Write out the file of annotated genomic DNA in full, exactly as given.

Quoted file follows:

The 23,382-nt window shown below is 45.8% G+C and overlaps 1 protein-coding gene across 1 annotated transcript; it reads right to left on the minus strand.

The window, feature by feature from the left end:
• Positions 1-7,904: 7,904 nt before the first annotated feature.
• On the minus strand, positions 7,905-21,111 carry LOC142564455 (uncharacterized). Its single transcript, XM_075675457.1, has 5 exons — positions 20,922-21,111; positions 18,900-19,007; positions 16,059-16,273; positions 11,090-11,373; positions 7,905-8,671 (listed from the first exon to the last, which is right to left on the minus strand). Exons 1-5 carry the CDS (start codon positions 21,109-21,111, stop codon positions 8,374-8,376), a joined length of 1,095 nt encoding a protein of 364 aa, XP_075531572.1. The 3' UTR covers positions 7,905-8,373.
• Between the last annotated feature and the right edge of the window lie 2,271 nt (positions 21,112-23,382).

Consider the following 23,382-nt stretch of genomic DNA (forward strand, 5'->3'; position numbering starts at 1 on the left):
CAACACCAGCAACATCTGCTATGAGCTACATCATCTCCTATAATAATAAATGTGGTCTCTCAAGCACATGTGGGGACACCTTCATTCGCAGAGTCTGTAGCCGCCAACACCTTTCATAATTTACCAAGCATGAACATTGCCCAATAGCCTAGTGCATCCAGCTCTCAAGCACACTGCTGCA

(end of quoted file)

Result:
The 23,382-nt window shown below is 45.8% G+C and overlaps 1 protein-coding gene across 1 annotated transcript; it reads right to left on the minus strand.

The window, feature by feature from the left end:
• Positions 1-7,904: 7,904 nt before the first annotated feature.
• On the minus strand, positions 7,905-21,111 carry LOC142564455 (uncharacterized). Its single transcript, XM_075675457.1, has 5 exons — positions 20,922-21,111; positions 18,900-19,007; positions 16,059-16,273; positions 11,090-11,373; positions 7,905-8,671 (listed from the first exon to the last, which is right to left on the minus strand). Exons 1-5 carry the CDS (start codon positions 21,109-21,111, stop codon positions 8,374-8,376), a joined length of 1,095 nt encoding a protein of 364 aa, XP_075531572.1. The 3' UTR covers positions 7,905-8,373.
• Between the last annotated feature and the right edge of the window lie 2,271 nt (positions 21,112-23,382).

Consider the following 23,382-nt stretch of genomic DNA (forward strand, 5'->3'; position numbering starts at 1 on the left):
CAACACCAGCAACATCTGCTATGAGCTACATCATCTCCTATAATAATAAATGTGGTCTCTCAAGCACATGTGGGGACACCTTCATTCGCAGAGTCTGTAGCCGCCAACACCTTTCATAATTTACCAAGCATGAACATTGCCCAATAGCCTAGTGCATCCAGCTCTCAAGCACACTGCTGCA